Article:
We've had a rough few months here in Central Oregon. We always say that we go straight from Winter to Summer, but this year was especially brutal. Our "Sprin-ter" kept the temperatures near 50 degrees well through May, and then summer arrived in full force. But, on May 20, we had one, glorious, Spring Day.
We were lucky enough to be spending that Friday with our play group out in the Metolious Preserve. My friend Sarah works for the Land Trust and was able to arrange an amazing morning for us to get out in the trees, along the creek, engrossed in nature, and simply absorbing the warmth of sunshine we'd been missing after a zillion months of winter. We caravanned out through Sisters (with a crucial stop for yummy scones and coffee), pulled into the preserve, and stepped into the quiet of towering trees. I took a huge breath and knew this day was going to be a success.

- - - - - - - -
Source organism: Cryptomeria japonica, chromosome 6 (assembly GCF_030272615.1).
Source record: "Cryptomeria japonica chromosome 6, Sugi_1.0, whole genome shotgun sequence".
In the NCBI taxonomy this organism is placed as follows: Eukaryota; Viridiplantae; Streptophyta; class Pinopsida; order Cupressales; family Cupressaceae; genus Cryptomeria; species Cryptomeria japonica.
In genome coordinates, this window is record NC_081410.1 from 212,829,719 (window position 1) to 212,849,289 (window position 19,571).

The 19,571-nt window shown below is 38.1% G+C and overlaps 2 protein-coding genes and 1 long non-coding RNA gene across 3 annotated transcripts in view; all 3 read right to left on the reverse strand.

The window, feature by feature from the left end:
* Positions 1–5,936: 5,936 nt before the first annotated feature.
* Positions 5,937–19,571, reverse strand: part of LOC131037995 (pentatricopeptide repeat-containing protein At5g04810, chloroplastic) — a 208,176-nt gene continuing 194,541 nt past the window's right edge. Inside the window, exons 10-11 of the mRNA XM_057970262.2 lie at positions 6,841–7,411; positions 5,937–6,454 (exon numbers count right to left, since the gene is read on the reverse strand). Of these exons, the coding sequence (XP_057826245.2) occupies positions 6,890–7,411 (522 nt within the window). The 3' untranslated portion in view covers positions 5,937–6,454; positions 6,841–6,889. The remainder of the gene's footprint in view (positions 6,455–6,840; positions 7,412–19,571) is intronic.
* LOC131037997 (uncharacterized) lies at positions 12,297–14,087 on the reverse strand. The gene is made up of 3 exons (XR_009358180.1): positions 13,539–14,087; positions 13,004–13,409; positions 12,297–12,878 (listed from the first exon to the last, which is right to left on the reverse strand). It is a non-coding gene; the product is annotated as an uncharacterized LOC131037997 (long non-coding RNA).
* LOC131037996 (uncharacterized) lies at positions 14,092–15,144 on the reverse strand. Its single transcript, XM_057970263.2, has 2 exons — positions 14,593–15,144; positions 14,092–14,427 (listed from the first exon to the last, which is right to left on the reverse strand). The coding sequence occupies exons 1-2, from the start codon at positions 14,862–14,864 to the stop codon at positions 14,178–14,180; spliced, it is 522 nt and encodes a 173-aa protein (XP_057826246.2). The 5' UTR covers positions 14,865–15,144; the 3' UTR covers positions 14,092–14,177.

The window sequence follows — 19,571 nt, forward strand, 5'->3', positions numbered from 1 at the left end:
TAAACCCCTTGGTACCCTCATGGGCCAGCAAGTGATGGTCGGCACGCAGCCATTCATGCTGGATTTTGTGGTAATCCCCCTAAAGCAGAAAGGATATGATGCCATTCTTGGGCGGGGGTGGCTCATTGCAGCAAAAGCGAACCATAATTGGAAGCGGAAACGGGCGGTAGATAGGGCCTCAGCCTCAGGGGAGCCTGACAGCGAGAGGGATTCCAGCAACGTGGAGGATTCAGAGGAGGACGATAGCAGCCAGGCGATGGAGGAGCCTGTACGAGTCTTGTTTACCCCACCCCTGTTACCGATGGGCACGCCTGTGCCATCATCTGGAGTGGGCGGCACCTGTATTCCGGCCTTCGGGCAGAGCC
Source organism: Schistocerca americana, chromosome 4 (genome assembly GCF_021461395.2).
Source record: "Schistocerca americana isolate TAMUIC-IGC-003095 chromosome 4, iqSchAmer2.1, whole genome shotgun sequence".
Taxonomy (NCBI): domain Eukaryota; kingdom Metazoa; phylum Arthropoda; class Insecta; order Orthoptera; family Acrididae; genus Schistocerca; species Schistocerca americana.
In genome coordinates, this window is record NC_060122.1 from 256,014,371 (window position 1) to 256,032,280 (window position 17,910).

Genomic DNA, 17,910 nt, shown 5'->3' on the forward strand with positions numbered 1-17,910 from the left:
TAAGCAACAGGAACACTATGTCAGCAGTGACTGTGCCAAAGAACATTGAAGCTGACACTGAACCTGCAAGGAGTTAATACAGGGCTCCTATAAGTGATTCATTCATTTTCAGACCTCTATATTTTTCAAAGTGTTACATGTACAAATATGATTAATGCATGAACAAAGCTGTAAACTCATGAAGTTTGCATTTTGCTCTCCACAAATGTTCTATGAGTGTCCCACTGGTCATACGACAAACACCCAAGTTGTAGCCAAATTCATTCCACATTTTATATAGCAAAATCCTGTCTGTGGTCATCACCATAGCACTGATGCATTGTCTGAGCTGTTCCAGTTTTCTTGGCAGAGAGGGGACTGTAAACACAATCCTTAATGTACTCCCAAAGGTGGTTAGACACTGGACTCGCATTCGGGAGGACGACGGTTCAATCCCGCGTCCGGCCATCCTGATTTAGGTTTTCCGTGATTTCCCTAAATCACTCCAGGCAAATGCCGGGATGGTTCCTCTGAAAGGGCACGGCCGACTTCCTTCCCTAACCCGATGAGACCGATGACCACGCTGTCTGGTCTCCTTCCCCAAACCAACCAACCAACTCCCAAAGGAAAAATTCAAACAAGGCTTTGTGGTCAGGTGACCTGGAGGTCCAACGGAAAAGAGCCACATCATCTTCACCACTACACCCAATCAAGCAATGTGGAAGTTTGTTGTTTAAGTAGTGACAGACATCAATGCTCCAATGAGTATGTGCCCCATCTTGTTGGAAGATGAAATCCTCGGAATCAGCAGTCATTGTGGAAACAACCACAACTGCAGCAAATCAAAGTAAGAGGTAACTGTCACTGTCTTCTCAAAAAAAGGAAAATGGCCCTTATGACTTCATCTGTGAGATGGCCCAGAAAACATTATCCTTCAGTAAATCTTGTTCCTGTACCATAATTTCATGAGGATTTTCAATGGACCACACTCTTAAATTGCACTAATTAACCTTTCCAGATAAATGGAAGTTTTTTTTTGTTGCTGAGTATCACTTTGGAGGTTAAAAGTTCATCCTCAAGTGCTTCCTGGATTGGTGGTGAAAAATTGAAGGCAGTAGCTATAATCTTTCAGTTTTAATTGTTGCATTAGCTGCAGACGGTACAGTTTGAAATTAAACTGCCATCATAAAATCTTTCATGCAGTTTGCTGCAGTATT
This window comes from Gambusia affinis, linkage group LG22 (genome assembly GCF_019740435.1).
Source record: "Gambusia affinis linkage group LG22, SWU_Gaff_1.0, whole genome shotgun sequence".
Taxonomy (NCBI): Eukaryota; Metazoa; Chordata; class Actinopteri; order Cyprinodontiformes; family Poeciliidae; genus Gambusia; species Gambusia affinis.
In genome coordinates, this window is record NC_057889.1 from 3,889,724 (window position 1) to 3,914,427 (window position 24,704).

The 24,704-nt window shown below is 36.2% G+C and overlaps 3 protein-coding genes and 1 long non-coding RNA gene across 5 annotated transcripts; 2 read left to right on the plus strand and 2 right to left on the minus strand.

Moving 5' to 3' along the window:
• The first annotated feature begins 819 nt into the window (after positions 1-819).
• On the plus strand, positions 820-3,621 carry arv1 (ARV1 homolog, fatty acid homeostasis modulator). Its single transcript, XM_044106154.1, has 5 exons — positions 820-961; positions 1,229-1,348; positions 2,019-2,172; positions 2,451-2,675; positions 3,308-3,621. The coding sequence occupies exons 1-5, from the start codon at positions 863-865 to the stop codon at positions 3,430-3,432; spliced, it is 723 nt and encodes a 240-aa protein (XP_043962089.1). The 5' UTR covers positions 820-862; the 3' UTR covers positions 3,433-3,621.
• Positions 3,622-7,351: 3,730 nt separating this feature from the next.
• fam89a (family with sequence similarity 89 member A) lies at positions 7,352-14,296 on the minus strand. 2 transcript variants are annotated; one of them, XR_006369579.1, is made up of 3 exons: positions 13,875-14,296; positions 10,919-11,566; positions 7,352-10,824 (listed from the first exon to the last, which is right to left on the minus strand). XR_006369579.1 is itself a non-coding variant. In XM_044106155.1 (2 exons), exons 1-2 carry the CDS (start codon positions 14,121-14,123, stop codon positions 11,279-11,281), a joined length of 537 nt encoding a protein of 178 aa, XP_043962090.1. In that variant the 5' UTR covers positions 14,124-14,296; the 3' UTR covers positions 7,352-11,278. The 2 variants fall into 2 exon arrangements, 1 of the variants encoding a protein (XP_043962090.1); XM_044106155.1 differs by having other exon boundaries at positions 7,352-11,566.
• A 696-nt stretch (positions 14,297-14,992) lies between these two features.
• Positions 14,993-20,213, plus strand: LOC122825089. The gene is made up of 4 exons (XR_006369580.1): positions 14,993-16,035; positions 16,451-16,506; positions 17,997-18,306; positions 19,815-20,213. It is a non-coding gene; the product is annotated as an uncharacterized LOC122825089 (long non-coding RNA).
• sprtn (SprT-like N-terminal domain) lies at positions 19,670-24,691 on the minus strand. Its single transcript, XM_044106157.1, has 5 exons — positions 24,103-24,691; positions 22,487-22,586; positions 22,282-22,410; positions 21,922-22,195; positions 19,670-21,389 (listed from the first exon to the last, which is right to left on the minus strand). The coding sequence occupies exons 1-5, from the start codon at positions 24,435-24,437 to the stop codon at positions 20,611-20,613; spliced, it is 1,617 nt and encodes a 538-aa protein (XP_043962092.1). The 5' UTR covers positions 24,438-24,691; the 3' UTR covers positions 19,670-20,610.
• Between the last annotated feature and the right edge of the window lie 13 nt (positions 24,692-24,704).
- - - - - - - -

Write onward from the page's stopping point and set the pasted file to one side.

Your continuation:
We started with a little hike. Big kids running and climbing over stumps, littles in backpacks, a couple dogs thrown in the mix. At one point, I had to laugh - here I am, walking through the forest with a baby on my back, holding a dog leash in one hand, small fingers in another... the kicker being that neither the child or the dog are mine! And that seems like a pretty perfect summary of what it means to be raising children in community, don't you think? What a blessing to have these sweet friends to just LIVE LIFE with.
The kids had bug nets and magnifying boxes to explore the creepers and crawlers. The littles had a footbridge that kept Josh and his buddies (Calvin and Jett) occupied while the older kids waded in the creek. We had a picnic lunch in the clearing. And then the clothes started coming off and we had 8-10 kids splashing through the snow-melt creek in only their underwear.
A short while later, after dragging my kids back to the car, I pulled onto the highway, grinning from ear to ear, buoyed by the shrieks of joy, inquisitive eyes, and skipping feet that had filled our morning. And then I heard another beautiful sound… two sighing snores from the backseat that continued all the way home. Bliss.